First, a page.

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e-commerce Editor's pick social media

Shoppable content rules fashion week season, with Apple, Instagram and more as partners

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The fashion industry is undergoing significant structural change; from the way it delivers its collections, to how it promotes them to both the industry and its consumers. Where traditionally there are big time lags between fashion week shows and the products then hitting the shop floor, increasingly there’s a race to get items into the hands of shoppers as fast as possible in order to capitalize on the hype the digital era has generated.

The whole debate is an intensely complex one, from the very nature of luxury down to how it affects multi-brand retailers, traditional buyers and more. From a logistical perspective it means big changes on the back-end in terms of manufacturing and supply chain timelines. While on the front end, it also means facilitating the purchases themselves in numerous new ways.

This consumer-facing part of the debate has so far been the one most explored. As brands including Burberry through to Rebecca Minkoff have announced their intentions to move to a real-time model, meaning you can see the collection in fashion week and buy it immediately (#seebuywear), they have introduced interesting tech-enabled initiatives to facilitate it. This is about more than just e-commerce pages made live in the moment after the show, or capsule collections hitting flagship stores (even if that does include newbies like Prada), and rather some valid digital partnerships that enhance the shopping experience.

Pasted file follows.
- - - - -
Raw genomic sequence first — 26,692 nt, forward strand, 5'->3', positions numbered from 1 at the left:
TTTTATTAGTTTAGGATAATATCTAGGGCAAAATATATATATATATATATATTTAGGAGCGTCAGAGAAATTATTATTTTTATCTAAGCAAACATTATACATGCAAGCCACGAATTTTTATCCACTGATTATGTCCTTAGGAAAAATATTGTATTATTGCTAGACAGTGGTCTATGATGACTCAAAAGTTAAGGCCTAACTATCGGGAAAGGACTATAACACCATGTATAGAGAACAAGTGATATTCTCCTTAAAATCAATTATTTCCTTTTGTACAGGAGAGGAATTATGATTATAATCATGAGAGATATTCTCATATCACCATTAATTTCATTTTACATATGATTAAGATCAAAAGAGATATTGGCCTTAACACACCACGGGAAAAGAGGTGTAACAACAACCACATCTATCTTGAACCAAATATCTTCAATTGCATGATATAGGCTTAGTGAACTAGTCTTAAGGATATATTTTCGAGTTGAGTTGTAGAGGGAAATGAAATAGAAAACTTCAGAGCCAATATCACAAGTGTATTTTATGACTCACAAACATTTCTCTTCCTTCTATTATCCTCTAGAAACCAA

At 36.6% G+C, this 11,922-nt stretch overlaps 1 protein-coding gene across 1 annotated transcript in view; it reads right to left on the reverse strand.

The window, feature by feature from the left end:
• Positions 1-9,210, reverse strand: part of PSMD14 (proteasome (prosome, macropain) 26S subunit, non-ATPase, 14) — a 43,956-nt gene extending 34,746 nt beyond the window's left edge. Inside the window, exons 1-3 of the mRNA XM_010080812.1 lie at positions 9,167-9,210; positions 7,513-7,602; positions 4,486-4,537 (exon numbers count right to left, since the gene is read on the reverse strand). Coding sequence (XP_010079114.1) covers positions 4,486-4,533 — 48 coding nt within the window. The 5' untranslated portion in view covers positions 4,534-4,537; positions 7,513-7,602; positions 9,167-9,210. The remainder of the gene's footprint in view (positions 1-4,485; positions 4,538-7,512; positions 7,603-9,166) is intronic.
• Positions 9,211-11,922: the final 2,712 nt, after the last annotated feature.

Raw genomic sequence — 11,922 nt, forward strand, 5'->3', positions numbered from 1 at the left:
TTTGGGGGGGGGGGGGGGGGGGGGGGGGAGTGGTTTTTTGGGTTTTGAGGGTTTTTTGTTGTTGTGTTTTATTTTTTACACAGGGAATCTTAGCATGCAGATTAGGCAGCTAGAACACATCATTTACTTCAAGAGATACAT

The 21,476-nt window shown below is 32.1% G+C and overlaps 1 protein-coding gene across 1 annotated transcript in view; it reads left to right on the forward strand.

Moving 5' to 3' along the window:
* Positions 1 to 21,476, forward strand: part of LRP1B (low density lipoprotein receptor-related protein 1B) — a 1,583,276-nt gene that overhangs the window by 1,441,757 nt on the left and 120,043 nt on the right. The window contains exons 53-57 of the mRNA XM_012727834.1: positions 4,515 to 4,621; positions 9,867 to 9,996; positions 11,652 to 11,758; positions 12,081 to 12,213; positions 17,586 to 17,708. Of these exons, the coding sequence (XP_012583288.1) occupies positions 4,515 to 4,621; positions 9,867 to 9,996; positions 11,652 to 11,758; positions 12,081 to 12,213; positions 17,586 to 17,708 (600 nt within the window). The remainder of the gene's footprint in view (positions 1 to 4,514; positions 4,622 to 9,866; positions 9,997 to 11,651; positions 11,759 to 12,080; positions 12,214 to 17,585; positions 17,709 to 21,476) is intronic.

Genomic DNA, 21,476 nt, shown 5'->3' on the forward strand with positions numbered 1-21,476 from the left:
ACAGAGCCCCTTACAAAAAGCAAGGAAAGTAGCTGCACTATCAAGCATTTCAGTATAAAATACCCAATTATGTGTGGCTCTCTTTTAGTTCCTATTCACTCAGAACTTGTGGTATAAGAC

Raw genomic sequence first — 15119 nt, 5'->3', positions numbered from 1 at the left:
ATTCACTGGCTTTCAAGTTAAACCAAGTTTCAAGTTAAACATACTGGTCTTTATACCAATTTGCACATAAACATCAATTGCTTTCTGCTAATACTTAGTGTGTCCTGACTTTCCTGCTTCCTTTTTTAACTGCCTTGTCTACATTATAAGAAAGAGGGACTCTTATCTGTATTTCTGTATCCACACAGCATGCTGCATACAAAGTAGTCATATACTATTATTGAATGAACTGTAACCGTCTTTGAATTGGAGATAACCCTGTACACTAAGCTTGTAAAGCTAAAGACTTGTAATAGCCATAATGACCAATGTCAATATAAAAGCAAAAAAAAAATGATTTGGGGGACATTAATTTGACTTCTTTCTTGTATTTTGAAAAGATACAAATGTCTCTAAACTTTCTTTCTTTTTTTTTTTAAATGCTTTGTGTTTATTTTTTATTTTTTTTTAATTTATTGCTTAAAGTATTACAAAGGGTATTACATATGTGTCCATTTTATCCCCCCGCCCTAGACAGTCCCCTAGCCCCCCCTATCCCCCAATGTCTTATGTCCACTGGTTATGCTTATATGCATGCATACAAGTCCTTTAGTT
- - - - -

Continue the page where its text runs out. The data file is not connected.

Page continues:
The key thing here is the shift from designers putting budget into technology for the sake of it at fashion weeks, to rather spending on something that is going to impact the business from an ROI point of view. It’s about entertainment to drive conversions; not just engagement, likes and new followers.

There’s a lot for the industry to figure out in terms of making this a viable move across the board from the operational standpoint (and as yet little clarity as to how those who have said they’re doing it are structurally making that happen), but for now, there’s at least a willingness to experiment with what it looks like for consumers.

Head over to Forbes for an outline of those moves from the likes of Burberry, Rebecca Minkoff, Misha Nonoo and Temperley London.

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business e-commerce Editor's pick social media